I was out of the box early on the dust-up around the survival of the Export-Import Bank, but haven’t weighed in since it’s heated up, so allow me to briefly revisit. (You’ll recall that the Ex-Im Bank provides government-backed guarantees to private loans made to other countries under the condition that they use the credit to buy our exports.)
Note the figure in the link above, showing a pretty remarkable drop in Boeing’s share price on the day of Rep. Cantor’s surprise loss to Dave Brat (Cantor’s a supporter of the bank, and Boeing depends on the bank to boost its international sales; Brat’s a strong opponent). That blip says a lot: Brat had a point when he connected Cantor to Wall St., and Boeing is clearly dependent on the Ex-Im Bank.
Brat and the Tea Party are by no means alone in their opposition to the bank’s reauthorization. From what I’ve seen in recent days, punditry opposition from left, right, and center is outpacing support by a wide margin. At this point, I’m not sure if even Tim Howard could save the bank.
Not that the bank obviously needs saving, but neither is the case against it as slamdunkity as opponents claim. For example, running through the critiques is the assertion that the subsidies which the bank provides to American exporters are wasted: they’d make the same sales without them.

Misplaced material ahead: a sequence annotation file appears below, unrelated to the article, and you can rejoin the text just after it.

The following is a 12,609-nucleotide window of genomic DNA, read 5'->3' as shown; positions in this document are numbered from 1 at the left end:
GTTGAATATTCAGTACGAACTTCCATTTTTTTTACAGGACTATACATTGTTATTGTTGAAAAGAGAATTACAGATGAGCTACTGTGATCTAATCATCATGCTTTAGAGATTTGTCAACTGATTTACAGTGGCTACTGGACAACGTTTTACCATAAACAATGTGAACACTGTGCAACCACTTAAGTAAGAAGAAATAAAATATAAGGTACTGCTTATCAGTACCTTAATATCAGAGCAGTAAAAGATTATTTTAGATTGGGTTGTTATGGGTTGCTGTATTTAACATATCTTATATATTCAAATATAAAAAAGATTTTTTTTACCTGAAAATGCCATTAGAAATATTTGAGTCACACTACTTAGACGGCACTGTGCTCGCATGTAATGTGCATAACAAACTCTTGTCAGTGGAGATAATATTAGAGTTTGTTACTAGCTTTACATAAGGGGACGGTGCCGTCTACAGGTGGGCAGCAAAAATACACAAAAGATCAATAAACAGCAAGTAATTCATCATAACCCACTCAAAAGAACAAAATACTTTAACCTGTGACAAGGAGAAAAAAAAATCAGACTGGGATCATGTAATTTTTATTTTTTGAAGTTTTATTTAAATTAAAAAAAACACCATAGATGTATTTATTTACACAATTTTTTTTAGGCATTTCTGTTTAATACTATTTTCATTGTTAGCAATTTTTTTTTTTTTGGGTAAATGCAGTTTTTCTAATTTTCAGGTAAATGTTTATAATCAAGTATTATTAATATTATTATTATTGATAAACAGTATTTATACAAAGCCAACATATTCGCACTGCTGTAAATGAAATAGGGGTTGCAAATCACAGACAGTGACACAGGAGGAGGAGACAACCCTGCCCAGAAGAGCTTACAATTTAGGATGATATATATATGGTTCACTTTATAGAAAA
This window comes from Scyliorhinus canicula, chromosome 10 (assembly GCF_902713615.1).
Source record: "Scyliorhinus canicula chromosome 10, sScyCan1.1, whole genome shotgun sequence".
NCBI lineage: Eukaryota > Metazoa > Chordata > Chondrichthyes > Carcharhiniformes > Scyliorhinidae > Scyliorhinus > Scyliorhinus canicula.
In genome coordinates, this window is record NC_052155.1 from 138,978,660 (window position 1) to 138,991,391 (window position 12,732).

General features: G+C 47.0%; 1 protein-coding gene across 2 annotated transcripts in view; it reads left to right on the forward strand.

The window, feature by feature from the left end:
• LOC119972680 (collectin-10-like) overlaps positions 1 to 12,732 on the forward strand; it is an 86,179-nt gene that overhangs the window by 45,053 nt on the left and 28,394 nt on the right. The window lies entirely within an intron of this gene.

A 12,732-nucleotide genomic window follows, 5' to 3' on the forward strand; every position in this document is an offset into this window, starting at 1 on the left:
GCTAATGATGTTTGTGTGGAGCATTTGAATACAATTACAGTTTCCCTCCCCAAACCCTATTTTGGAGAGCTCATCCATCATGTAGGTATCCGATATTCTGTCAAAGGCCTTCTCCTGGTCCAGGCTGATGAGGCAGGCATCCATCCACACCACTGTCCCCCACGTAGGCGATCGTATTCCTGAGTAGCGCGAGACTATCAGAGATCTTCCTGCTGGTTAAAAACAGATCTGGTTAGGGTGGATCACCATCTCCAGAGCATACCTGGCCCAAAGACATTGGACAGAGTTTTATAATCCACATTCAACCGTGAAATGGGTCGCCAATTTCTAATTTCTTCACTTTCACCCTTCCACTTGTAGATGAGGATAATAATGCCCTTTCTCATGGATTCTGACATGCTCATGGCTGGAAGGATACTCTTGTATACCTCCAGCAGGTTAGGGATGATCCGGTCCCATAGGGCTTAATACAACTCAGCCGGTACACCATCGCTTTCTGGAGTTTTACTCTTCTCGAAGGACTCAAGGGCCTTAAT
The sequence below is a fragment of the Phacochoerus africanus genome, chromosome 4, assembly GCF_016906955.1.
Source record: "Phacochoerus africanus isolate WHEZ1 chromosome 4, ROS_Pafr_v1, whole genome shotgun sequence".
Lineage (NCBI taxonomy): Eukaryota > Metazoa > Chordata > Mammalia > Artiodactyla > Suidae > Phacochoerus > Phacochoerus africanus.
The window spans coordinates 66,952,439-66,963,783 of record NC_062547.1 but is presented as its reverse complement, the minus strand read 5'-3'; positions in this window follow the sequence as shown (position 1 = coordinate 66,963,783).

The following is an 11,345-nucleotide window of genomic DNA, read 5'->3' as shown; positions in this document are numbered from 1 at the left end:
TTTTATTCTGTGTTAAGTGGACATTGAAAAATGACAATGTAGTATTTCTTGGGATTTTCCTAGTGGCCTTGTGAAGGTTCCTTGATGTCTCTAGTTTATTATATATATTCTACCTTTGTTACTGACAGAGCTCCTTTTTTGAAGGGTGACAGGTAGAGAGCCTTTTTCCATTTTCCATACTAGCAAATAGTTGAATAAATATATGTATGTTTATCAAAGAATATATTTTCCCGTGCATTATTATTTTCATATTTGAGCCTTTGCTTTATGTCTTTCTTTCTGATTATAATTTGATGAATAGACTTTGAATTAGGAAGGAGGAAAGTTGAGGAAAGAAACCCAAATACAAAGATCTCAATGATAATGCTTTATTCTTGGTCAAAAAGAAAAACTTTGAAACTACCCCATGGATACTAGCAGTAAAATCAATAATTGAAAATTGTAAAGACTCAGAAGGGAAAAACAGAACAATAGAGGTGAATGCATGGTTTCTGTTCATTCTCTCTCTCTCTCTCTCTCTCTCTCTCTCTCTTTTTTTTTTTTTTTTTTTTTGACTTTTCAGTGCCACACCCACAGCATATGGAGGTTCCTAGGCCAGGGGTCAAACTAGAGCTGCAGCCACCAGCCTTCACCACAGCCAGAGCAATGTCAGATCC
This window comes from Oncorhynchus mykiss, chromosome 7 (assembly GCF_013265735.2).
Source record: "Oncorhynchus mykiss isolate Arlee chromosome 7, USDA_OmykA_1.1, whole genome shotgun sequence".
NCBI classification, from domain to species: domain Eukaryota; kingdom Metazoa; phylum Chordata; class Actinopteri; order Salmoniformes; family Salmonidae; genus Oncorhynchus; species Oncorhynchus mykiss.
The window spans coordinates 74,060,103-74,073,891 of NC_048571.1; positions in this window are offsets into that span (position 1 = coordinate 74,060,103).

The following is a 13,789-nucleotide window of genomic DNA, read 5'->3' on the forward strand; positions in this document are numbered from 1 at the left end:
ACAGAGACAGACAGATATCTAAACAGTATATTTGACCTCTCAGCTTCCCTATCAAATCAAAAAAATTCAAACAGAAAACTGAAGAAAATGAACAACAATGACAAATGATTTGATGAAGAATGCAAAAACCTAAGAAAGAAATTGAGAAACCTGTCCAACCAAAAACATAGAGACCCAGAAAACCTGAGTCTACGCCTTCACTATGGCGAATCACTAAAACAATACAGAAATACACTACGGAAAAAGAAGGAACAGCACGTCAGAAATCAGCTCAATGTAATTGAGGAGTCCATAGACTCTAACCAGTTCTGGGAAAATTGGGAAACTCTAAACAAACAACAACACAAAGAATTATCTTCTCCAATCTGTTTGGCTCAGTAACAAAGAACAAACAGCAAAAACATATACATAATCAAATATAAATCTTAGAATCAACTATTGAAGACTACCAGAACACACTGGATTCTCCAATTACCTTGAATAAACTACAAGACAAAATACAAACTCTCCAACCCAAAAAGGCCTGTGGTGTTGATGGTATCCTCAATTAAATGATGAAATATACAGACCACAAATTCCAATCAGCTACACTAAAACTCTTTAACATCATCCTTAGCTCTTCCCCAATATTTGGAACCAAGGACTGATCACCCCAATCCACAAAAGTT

That may be the case, but I’ve seen nothing but assertions and no analysis. Keith Henessey, who doesn’t just want to end the bank—he wants to “Kill” it!—makes a point I’ve made as well: “Deep and liquid private credit markets exist today that did not exist when the Export-Import Bank was created in the 1930s.”
Certainly true. The global supply of loanable funds is much greater and cheaper than it was in the past. But neither he nor I nor anyone else knows if that means a developing economy can get an affordable loan of the magnitude needed to buy US-made airplanes. The Ex-Im Bank exists to offset the premium associated with that credit risk and it has done so effectively, in the sense of pricing its loan guarantees to account for the risk (i.e., it has not, on net, lost money on defaults).
That doesn’t mean it’s efficient or even that it deserves to live on. I join the opposition in their major critiques: it’s not clear why Boeing, GE, and other large American exporters need the subsidy, nor why rich countries need the USG to backstop their loans.
But assertion is not proof, and it would be better to test the international credit waters rather than do an experiment with full withdrawal, especially at a time when we very much need the labor demand generated by exports–and remember, we’re talking manufactured goods. Phase-out is also a better strategy given the other main defense of the bank, which is that as long as our competitors for international sales keep their similar credit-providing institutions up and running, we’re at a disadvantage if we drop out of this market. As one critic wrote, that’s not a principled defense, but I think it’s a pragmatic one.